8 Common Symptoms of Anxiety

by Jerry Kennard, Ph.D. Medical Reviewer

We categorize the symptoms of anxiety according to certain specific features and this tends to affect the way we treat them. There is, however, considerable overlap in the symptoms of anxiety disorders. Here are eight symptoms are characteristic of them all.

Avoidance concept man sticking his head in the sand.


Anything that makes us feel uncomfortable tends to be something to try and avoid. This fight-or-flight mechanism kicks in when we encounter situations or objects that cause anxiety arousal.

Woman taking her pulse on wrist.

Physical arousal

This is all part of fight-or-flight. The body switches into its action settings and as a result we feel the associated sensations of increased pulse and breathing rates, tingling in the hands and feet and sweating. If our anxiety is very pronounced, we can experience difficulties in breathing, knots in the stomach, nausea, dizziness and even visual disturbances.

Brain active with thoughts.

Intrusive thoughts

These are constant reminders of the issues that cause anxiety and embarrassment. In most anxiety disorders they lead to a kind of predictive anxiety, where the person is certain they won’t cope. In OCD, the thoughts can be highly distressing.

Anxious woman on smartphone.


People with anxiety are often highly tuned to their environment and become very alert to circumstances that may cause them to feel anxious or may threaten their escape or avoidance of anxiety-provoking situations.

Couples having lunch together.

Seeking safety

People with anxiety may never go out unless they are with a partner. They may avoid eye contact to reduce the chance of social interaction or they may ask a lot of questions in order to avoid focus on themselves. These may provide temporary relief, but they are a constant reminder to the person that the situation is unsafe and they have to do something to cope with it.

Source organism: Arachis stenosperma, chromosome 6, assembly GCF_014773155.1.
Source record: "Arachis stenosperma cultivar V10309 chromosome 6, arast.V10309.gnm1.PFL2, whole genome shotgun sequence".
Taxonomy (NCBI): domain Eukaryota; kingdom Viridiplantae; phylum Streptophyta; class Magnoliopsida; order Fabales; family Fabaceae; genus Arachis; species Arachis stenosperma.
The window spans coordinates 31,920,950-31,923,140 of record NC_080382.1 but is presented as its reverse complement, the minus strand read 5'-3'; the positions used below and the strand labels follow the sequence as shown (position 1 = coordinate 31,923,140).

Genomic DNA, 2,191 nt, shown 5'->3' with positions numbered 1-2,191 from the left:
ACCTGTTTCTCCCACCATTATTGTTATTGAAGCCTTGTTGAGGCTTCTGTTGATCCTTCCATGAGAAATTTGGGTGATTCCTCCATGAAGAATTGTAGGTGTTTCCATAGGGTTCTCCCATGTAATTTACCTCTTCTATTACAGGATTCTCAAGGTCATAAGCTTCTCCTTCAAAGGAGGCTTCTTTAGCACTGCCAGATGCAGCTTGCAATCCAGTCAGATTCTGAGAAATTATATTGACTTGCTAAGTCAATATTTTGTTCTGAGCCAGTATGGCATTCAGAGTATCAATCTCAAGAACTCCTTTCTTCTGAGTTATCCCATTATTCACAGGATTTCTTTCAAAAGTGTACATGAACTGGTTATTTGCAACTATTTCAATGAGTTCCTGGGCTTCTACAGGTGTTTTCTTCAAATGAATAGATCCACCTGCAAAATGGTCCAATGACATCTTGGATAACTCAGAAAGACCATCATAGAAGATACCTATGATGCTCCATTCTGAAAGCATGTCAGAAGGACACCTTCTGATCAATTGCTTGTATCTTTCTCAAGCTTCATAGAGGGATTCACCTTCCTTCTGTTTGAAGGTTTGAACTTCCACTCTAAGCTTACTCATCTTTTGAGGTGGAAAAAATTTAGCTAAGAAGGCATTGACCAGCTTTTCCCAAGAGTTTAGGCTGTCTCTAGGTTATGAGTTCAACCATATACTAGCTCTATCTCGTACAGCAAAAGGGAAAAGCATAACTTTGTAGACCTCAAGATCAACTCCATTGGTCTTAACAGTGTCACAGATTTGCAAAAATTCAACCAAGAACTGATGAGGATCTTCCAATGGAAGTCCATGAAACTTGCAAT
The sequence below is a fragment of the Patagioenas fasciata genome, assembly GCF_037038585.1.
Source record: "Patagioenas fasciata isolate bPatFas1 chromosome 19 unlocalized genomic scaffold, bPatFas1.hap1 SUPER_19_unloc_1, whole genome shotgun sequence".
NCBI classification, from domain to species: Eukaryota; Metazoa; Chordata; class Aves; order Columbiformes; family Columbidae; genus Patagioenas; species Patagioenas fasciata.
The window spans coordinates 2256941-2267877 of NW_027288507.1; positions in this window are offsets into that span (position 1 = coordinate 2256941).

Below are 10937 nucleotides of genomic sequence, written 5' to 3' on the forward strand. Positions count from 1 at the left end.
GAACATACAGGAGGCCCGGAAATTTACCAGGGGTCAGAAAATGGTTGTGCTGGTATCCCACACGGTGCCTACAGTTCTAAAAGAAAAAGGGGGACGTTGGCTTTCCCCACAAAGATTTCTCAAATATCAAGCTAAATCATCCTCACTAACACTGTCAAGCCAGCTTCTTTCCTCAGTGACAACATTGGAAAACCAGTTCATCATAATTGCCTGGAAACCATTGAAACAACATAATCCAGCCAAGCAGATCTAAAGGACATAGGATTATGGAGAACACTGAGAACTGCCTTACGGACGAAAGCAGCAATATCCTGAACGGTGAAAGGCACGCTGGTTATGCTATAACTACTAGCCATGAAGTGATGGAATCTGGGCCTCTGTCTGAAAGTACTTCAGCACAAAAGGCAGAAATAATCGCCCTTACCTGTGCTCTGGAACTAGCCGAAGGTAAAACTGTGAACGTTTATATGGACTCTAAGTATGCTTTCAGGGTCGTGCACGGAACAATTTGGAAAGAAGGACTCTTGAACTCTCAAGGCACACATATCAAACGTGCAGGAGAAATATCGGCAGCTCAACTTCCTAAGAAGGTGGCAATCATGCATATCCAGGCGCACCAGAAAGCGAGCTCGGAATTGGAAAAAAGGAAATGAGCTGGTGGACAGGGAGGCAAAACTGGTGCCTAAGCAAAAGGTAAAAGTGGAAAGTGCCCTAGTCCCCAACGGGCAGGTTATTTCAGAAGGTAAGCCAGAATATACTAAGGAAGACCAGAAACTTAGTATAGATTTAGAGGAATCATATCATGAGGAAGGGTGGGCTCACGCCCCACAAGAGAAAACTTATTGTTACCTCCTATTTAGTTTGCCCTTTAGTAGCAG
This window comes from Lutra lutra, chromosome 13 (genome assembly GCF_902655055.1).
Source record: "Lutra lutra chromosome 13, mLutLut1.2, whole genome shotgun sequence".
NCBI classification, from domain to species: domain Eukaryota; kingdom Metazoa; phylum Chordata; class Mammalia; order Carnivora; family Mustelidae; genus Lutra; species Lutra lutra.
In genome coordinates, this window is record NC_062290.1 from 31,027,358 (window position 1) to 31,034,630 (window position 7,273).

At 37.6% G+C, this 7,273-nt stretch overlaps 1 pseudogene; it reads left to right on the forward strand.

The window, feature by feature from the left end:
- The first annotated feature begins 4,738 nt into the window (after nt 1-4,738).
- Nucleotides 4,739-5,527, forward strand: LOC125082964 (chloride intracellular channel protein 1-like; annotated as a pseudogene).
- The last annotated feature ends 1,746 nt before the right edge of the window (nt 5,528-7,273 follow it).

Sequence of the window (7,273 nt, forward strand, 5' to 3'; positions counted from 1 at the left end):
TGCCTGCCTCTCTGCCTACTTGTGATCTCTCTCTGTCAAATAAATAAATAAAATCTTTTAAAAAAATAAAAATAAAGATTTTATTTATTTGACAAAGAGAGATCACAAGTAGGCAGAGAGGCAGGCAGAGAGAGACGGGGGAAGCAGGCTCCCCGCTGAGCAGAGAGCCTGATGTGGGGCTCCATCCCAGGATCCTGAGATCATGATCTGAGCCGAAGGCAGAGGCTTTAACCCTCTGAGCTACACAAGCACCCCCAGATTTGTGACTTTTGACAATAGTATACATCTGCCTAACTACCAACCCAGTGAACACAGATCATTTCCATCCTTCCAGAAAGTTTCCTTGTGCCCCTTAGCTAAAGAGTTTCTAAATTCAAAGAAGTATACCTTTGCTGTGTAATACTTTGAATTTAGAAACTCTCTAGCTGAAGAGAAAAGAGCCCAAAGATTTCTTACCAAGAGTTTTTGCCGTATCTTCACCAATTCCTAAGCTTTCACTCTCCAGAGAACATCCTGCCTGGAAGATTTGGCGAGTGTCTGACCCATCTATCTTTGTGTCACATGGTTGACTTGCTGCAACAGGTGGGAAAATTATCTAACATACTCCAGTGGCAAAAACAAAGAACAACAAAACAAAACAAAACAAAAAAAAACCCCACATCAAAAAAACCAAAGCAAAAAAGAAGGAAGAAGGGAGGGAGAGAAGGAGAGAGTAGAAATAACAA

Woman feeling threatened in a parking garage.

Threat estimation

Two of the most common features of anxiety are the overestimation of threat and the underestimation of being able to cope with them.

Worried man.


Even when away from situations that provoke anxiety, the anxious person may spend a lot of time reflecting on and worrying about past and future situations. Typically, various ‘what if’ scenarios occupy their thoughts.

Depressed man with his head in his hands.

Low mood

Anxiety can be exhausting. Anxiety and depression are commonly related, but even if the symptoms of depression are sub-clinical, the person with anxiety will often experience low moods because they feel drained of confidence and see no particular relief in the future.

Jerry Kennard, Ph.D.
Meet Our Writer
Jerry Kennard, Ph.D.

Jerry Kennard, Ph.D., is a Chartered Psychologist and Associate Fellow of the British Psychological Society. Jerry’s work background is in mental health and, most recently, higher education. He is the author of various self-help books and is co-founder of positivityguides.net.